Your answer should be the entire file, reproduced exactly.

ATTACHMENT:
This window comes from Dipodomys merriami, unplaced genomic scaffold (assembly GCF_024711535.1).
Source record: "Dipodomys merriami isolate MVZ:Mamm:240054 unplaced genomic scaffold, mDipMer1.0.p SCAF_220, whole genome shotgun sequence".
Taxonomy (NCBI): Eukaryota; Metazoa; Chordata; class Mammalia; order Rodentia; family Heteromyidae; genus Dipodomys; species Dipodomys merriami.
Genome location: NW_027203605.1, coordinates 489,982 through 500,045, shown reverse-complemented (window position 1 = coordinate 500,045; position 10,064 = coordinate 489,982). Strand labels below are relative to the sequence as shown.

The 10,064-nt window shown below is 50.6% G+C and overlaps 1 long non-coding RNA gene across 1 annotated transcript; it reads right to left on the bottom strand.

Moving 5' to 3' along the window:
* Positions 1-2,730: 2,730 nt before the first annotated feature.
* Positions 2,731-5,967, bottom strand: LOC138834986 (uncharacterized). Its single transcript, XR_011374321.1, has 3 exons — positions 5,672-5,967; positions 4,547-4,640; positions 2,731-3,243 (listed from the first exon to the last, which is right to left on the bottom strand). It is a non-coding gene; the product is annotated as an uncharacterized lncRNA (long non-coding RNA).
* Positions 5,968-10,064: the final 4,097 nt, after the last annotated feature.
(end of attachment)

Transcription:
This window comes from Dipodomys merriami, unplaced genomic scaffold (assembly GCF_024711535.1).
Source record: "Dipodomys merriami isolate MVZ:Mamm:240054 unplaced genomic scaffold, mDipMer1.0.p SCAF_220, whole genome shotgun sequence".
Taxonomy (NCBI): Eukaryota; Metazoa; Chordata; class Mammalia; order Rodentia; family Heteromyidae; genus Dipodomys; species Dipodomys merriami.
Genome location: NW_027203605.1, coordinates 489,982 through 500,045, shown reverse-complemented (window position 1 = coordinate 500,045; position 10,064 = coordinate 489,982). Strand labels below are relative to the sequence as shown.

The 10,064-nt window shown below is 50.6% G+C and overlaps 1 long non-coding RNA gene across 1 annotated transcript; it reads right to left on the bottom strand.

Moving 5' to 3' along the window:
* Positions 1-2,730: 2,730 nt before the first annotated feature.
* Positions 2,731-5,967, bottom strand: LOC138834986 (uncharacterized). Its single transcript, XR_011374321.1, has 3 exons — positions 5,672-5,967; positions 4,547-4,640; positions 2,731-3,243 (listed from the first exon to the last, which is right to left on the bottom strand). It is a non-coding gene; the product is annotated as an uncharacterized lncRNA (long non-coding RNA).
* Positions 5,968-10,064: the final 4,097 nt, after the last annotated feature.